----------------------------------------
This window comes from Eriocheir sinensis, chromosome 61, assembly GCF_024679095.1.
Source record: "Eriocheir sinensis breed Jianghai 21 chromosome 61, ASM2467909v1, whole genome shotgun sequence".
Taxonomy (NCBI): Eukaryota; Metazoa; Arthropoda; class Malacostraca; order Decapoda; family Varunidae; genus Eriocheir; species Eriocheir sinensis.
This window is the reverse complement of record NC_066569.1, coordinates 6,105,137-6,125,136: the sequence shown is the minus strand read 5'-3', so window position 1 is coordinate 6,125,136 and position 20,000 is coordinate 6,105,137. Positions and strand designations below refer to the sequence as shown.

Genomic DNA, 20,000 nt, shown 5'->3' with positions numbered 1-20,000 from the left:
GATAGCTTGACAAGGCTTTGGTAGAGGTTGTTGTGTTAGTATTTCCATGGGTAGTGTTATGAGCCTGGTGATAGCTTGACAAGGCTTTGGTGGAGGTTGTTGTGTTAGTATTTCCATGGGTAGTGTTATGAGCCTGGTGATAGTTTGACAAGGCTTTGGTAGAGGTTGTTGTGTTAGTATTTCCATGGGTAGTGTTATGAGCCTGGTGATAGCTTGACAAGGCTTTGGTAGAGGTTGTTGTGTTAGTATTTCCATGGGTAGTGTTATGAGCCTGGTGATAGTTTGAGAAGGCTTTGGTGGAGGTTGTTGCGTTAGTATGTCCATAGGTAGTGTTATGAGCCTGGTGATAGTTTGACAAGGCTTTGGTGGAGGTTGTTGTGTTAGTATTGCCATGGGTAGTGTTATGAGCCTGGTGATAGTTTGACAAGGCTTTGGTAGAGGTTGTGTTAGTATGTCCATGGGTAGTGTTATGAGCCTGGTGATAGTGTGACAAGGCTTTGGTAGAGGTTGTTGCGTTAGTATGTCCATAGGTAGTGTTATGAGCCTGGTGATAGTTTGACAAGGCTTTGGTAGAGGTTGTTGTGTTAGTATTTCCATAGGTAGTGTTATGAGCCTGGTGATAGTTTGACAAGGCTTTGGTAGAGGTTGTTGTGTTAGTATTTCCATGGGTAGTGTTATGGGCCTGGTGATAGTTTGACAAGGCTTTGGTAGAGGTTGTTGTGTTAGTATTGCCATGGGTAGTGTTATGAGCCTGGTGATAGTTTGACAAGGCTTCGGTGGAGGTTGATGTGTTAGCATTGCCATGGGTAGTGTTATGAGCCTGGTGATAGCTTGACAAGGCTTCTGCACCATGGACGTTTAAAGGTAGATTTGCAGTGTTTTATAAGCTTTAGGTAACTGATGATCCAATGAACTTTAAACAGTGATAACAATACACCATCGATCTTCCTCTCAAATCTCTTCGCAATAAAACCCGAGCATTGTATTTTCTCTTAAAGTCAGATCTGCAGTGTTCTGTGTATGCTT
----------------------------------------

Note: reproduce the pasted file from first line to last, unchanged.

This window comes from Eriocheir sinensis, chromosome 61, assembly GCF_024679095.1.
Source record: "Eriocheir sinensis breed Jianghai 21 chromosome 61, ASM2467909v1, whole genome shotgun sequence".
Taxonomy (NCBI): Eukaryota; Metazoa; Arthropoda; class Malacostraca; order Decapoda; family Varunidae; genus Eriocheir; species Eriocheir sinensis.
This window is the reverse complement of record NC_066569.1, coordinates 6,105,137-6,125,136: the sequence shown is the minus strand read 5'-3', so window position 1 is coordinate 6,125,136 and position 20,000 is coordinate 6,105,137. Positions and strand designations below refer to the sequence as shown.

Genomic DNA, 20,000 nt, shown 5'->3' with positions numbered 1-20,000 from the left:
GATAGCTTGACAAGGCTTTGGTAGAGGTTGTTGTGTTAGTATTTCCATGGGTAGTGTTATGAGCCTGGTGATAGCTTGACAAGGCTTTGGTGGAGGTTGTTGTGTTAGTATTTCCATGGGTAGTGTTATGAGCCTGGTGATAGTTTGACAAGGCTTTGGTAGAGGTTGTTGTGTTAGTATTTCCATGGGTAGTGTTATGAGCCTGGTGATAGCTTGACAAGGCTTTGGTAGAGGTTGTTGTGTTAGTATTTCCATGGGTAGTGTTATGAGCCTGGTGATAGTTTGAGAAGGCTTTGGTGGAGGTTGTTGCGTTAGTATGTCCATAGGTAGTGTTATGAGCCTGGTGATAGTTTGACAAGGCTTTGGTGGAGGTTGTTGTGTTAGTATTGCCATGGGTAGTGTTATGAGCCTGGTGATAGTTTGACAAGGCTTTGGTAGAGGTTGTGTTAGTATGTCCATGGGTAGTGTTATGAGCCTGGTGATAGTGTGACAAGGCTTTGGTAGAGGTTGTTGCGTTAGTATGTCCATAGGTAGTGTTATGAGCCTGGTGATAGTTTGACAAGGCTTTGGTAGAGGTTGTTGTGTTAGTATTTCCATAGGTAGTGTTATGAGCCTGGTGATAGTTTGACAAGGCTTTGGTAGAGGTTGTTGTGTTAGTATTTCCATGGGTAGTGTTATGGGCCTGGTGATAGTTTGACAAGGCTTTGGTAGAGGTTGTTGTGTTAGTATTGCCATGGGTAGTGTTATGAGCCTGGTGATAGTTTGACAAGGCTTCGGTGGAGGTTGATGTGTTAGCATTGCCATGGGTAGTGTTATGAGCCTGGTGATAGCTTGACAAGGCTTCTGCACCATGGACGTTTAAAGGTAGATTTGCAGTGTTTTATAAGCTTTAGGTAACTGATGATCCAATGAACTTTAAACAGTGATAACAATACACCATCGATCTTCCTCTCAAATCTCTTCGCAATAAAACCCGAGCATTGTATTTTCTCTTAAAGTCAGATCTGCAGTGTTCTGTGTATGCTT